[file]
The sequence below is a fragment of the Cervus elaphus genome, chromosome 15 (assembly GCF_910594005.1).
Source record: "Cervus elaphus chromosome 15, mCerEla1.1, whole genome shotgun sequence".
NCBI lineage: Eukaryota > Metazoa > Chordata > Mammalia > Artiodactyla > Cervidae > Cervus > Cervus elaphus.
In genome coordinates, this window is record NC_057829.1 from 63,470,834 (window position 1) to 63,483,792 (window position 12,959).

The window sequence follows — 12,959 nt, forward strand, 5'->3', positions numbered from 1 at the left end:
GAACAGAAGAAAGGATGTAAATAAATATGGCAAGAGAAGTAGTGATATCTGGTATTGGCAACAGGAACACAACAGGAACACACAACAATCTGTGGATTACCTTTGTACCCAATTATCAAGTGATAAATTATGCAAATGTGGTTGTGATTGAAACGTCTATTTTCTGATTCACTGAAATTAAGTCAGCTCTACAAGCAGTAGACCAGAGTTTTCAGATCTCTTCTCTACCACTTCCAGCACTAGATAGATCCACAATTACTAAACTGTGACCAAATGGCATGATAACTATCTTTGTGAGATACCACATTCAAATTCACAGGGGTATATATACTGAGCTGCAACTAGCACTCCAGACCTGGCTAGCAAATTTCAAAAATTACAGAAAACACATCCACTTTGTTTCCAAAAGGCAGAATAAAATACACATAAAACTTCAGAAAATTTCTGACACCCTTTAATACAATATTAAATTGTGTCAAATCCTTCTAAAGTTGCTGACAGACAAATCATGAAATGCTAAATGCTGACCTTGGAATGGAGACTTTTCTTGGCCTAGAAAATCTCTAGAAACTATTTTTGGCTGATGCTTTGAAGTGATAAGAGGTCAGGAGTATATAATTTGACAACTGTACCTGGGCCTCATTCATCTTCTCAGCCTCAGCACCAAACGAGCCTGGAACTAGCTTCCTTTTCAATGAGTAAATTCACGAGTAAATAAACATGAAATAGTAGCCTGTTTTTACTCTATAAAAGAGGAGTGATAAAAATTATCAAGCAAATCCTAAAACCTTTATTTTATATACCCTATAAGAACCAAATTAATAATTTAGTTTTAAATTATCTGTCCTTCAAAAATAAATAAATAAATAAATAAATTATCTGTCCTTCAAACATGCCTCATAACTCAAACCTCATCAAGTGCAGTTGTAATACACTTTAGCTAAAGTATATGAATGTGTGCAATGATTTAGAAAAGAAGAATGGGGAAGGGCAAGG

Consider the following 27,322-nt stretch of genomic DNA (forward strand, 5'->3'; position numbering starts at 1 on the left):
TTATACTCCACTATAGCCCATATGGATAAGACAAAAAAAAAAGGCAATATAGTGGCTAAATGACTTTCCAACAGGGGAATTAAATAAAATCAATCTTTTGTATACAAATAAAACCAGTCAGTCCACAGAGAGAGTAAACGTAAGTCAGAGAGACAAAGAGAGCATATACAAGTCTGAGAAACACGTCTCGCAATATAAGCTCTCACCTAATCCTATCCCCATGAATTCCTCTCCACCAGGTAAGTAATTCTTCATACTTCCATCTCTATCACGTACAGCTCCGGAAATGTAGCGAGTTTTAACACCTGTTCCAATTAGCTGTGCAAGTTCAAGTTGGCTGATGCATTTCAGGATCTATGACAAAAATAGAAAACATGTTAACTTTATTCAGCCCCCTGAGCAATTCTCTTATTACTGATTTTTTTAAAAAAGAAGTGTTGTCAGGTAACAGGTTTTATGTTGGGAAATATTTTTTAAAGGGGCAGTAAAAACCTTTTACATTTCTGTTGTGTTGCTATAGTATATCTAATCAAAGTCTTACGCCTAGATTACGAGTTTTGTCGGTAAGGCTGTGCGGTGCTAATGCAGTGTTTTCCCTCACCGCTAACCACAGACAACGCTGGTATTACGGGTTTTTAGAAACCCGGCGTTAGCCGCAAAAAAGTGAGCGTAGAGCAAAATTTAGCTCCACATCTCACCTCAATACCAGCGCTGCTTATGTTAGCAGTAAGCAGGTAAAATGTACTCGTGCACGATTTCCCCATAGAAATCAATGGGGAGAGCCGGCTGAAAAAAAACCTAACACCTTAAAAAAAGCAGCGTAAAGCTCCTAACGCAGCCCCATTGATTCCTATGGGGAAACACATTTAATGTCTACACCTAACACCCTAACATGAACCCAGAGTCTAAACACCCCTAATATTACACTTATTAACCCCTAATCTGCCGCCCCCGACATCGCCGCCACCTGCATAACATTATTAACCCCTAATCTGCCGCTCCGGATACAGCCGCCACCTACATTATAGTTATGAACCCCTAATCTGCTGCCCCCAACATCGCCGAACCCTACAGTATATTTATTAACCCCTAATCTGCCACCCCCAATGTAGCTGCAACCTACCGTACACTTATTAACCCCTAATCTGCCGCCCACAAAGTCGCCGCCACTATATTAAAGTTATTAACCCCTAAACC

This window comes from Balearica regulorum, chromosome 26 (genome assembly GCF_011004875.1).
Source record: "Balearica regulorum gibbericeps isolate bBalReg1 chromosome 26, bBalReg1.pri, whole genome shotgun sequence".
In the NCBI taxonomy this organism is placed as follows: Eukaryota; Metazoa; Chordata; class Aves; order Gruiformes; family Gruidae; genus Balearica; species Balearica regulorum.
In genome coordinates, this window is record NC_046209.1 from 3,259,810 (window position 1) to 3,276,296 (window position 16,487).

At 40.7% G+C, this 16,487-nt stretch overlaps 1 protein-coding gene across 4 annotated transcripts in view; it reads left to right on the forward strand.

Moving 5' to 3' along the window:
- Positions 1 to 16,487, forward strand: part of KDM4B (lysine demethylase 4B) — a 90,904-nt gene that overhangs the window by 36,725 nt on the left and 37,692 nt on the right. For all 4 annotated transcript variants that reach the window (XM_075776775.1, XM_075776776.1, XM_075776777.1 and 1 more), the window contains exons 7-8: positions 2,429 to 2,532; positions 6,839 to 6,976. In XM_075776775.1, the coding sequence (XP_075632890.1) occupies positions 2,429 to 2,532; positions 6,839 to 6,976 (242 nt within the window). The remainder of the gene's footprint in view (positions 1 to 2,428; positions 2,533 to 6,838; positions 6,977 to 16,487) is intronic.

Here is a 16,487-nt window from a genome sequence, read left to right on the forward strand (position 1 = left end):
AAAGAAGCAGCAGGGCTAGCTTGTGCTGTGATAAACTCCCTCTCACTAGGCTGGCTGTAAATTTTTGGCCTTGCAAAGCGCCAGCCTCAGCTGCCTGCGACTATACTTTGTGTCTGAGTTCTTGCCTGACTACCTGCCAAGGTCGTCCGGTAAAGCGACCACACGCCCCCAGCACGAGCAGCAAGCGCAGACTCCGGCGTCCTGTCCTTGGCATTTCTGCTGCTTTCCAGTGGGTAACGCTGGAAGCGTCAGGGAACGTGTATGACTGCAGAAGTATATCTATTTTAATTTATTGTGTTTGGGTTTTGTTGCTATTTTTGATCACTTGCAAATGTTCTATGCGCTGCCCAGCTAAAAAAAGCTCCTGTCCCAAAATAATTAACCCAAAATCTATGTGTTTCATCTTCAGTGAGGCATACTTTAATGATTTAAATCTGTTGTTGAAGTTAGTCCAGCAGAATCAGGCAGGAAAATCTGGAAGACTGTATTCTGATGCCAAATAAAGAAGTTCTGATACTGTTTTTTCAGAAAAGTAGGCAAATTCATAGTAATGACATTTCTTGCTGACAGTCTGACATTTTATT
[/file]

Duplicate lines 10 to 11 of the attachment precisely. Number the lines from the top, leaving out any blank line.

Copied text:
Source record: "Balearica regulorum gibbericeps isolate bBalReg1 chromosome 26, bBalReg1.pri, whole genome shotgun sequence".
In the NCBI taxonomy this organism is placed as follows: Eukaryota; Metazoa; Chordata; class Aves; order Gruiformes; family Gruidae; genus Balearica; species Balearica regulorum.